Teenager Clayton Eli Watts admitted in court Tuesday to a five-month 2013 murder-for-hire plot that ended with his grandmother shot and killed on the kitchen floor of her rural Chester County home.
Only his grandfather’s detour to a shed behind the home kept him from getting killed, too.
Watts pleaded guilty to murder Wednesday. Provided he testifies against two others also charged with murder, he will be sentenced to 30 years in prison.
And it all started because Jimmie Paul, 59, who worked at the Chester County Clerk of Court office, did not want the grandson she had adopted and raised since he was a baby to hang around with a rough crowd.
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Paul sent Watts a text message in September 2012 saying she was upset that Watts’ friends had broken things at her home. She wanted him to make better grades. She wanted her grandson to shape up, clean his room, be responsible. She took his car away, his cellphone.
“She fussed at me, didn’t let me do what I wanted,” Watts said in court in response to questions from Sixth Circuit Assistant Solicitor Julie Hall.
Watts testified that he became irate as he read the text message in class at Chester High School. He was sitting next to classmate Marqueas Buchanan.
“I said I wished she was dead,” Watts testified he told Buchanan.
Then, according to Watts, Buchanan replied, “For $5,000, I will do it.”
The plot pushed forward for five months, testimony showed from Wednesday’s hearing, with Watts telling Buchanan he would pay him $5,000 to kill his grandmother and $5,000 more to take out his grandfather, Chester County Planning Director Mack Paul. In the end, no money changed hands.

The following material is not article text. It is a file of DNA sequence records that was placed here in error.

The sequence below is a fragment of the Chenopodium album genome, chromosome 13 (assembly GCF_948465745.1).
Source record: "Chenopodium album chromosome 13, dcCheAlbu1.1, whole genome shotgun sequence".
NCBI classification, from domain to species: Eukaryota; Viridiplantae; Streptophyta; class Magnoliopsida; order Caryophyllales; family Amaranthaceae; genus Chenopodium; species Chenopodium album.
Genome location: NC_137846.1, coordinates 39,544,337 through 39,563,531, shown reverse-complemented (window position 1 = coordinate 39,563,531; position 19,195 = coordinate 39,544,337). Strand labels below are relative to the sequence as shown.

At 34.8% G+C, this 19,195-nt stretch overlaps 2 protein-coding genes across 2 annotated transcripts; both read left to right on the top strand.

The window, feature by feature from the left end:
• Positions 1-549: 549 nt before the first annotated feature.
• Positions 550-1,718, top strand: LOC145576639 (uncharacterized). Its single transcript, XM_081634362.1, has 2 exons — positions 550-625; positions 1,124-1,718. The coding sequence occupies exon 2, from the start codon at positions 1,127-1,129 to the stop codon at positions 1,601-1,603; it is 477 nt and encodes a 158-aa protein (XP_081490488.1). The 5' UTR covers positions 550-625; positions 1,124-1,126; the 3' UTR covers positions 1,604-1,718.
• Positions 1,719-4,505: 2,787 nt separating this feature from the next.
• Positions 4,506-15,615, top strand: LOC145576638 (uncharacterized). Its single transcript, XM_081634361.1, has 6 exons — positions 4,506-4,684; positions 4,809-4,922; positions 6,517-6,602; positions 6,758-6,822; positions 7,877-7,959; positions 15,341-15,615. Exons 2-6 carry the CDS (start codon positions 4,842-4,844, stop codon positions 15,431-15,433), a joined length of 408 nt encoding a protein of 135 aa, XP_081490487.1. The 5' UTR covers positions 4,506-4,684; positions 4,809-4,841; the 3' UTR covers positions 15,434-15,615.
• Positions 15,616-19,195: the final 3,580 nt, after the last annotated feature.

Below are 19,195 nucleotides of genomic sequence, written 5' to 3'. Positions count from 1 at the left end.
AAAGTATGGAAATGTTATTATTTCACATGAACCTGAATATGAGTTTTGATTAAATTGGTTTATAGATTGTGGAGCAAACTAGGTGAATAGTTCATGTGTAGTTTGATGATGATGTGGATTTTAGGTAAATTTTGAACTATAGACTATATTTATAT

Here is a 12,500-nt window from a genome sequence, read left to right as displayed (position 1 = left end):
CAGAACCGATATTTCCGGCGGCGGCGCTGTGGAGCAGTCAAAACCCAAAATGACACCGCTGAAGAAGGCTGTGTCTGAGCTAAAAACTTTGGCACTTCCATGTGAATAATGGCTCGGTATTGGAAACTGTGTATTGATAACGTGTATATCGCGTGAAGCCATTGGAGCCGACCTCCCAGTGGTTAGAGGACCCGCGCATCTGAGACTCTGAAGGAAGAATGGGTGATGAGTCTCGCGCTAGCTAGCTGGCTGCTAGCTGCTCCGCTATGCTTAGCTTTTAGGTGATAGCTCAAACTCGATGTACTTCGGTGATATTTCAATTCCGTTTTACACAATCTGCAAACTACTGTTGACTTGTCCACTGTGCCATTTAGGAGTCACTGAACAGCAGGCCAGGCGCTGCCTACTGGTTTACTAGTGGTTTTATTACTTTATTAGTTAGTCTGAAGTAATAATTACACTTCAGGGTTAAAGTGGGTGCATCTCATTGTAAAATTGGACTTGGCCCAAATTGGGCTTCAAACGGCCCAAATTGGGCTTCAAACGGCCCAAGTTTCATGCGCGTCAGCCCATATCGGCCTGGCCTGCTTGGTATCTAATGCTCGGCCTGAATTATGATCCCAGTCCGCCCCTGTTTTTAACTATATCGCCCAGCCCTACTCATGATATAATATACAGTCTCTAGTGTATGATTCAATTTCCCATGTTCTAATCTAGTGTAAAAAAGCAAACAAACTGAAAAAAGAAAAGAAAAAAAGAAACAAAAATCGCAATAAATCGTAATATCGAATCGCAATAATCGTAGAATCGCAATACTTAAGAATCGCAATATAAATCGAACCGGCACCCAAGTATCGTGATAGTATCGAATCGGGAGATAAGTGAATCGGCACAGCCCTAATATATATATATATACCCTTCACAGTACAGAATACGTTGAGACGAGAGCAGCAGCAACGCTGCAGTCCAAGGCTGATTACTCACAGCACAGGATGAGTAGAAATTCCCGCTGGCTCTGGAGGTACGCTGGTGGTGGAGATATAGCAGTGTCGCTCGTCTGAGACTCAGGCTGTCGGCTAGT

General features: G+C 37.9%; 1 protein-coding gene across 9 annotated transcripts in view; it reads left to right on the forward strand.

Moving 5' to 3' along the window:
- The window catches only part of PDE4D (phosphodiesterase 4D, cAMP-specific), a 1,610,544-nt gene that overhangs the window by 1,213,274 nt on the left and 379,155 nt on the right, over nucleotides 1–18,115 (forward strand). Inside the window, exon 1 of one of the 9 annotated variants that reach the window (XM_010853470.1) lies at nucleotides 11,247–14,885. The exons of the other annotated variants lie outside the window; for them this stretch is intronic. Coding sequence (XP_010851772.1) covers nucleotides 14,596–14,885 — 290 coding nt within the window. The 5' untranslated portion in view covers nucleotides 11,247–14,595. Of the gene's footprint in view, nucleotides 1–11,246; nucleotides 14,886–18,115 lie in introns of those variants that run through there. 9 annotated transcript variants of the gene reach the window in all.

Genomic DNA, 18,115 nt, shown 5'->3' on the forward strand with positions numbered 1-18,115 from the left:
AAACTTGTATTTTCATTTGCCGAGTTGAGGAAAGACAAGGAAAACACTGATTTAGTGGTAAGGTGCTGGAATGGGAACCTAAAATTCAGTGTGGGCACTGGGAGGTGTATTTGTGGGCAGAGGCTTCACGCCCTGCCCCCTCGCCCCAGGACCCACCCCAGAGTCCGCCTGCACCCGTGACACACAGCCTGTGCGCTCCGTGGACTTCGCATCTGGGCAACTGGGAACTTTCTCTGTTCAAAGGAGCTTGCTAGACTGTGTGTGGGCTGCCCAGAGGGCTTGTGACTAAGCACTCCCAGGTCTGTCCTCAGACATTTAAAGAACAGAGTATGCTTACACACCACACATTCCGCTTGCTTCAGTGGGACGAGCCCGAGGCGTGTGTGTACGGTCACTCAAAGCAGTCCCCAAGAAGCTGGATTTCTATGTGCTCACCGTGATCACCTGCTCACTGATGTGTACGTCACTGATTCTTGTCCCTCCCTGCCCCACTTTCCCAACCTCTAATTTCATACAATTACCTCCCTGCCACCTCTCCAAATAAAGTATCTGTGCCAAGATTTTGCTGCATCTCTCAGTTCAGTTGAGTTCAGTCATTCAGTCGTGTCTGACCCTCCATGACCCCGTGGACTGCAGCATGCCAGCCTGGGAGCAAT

Finally in late January 2013, Watts, then a high school junior, sent Buchanan, then an 18-year-old senior, a text message. It read: “I’m gonna pick you up and you are gonna help me kill my grandmother.”
Watts admitted in court that he had taken a .357 Magnum handgun from his grandparents’ bedroom closet shelf and a 9 mm handgun from the dresser. He and Buchanan discussed gloves to hide fingerprints, Watts testified, and Watts drove his car to a rural road where he had arranged to pick up Buchanan after school.
With Buchanan, Watts testified, was a stranger – Shaiderius Cohen.
“I thought I was just picking up Buchanan,” Watts testified.
Buchanan told Watts he had recruited Cohen to help with the killings, Watts testified, so Watts handed over the .357 to Cohen and the 9 mm to Buchanan.
The three drove to the Paul home and lay in wait for Jimmie and Mack Paul to get home from work, Watts said. The landline telephone cord was cut. Watts went to his bedroom, he said, and then heard three shots. Jimmie Paul was dead, Watts said, but Mack Paul was nowhere to be found.
The teens found Mack Paul outside, using a cellphone to call 911.
Buchanan and Cohen then fled, Watts said, but he went back to his room, closed the door and went to sleep before Mack Paul came inside to find his wife dead.
Testimony stopped there Wednesday, but police have said they questioned Watts, and later found Buchanan and Cohen. All three confessed, police and prosecutors have said in earlier hearings. Police say the .357 that Watts said Cohen had was the murder weapon and allege Cohen is the shooter.
Plea offers have been made to both Buchanan and Cohen, previous court testimony shows. It is unclear when each will appear next in court. All three suspects have been in jail since their arrests on murder charges soon after the killing.
By pleading guilty and agreeing to testify against both Buchanan, now 20, and Cohen, now 22, Watts avoided a life prison sentence. Buchanan had been scheduled to be in court Thursday, but that hearing and expected guilty plea is on hold because his lawyer, Cyrus Hinton, was shot and killed Sunday in Spartanburg. Police say Hinton’s son killed him.
Andrew Dys • 803-329-4065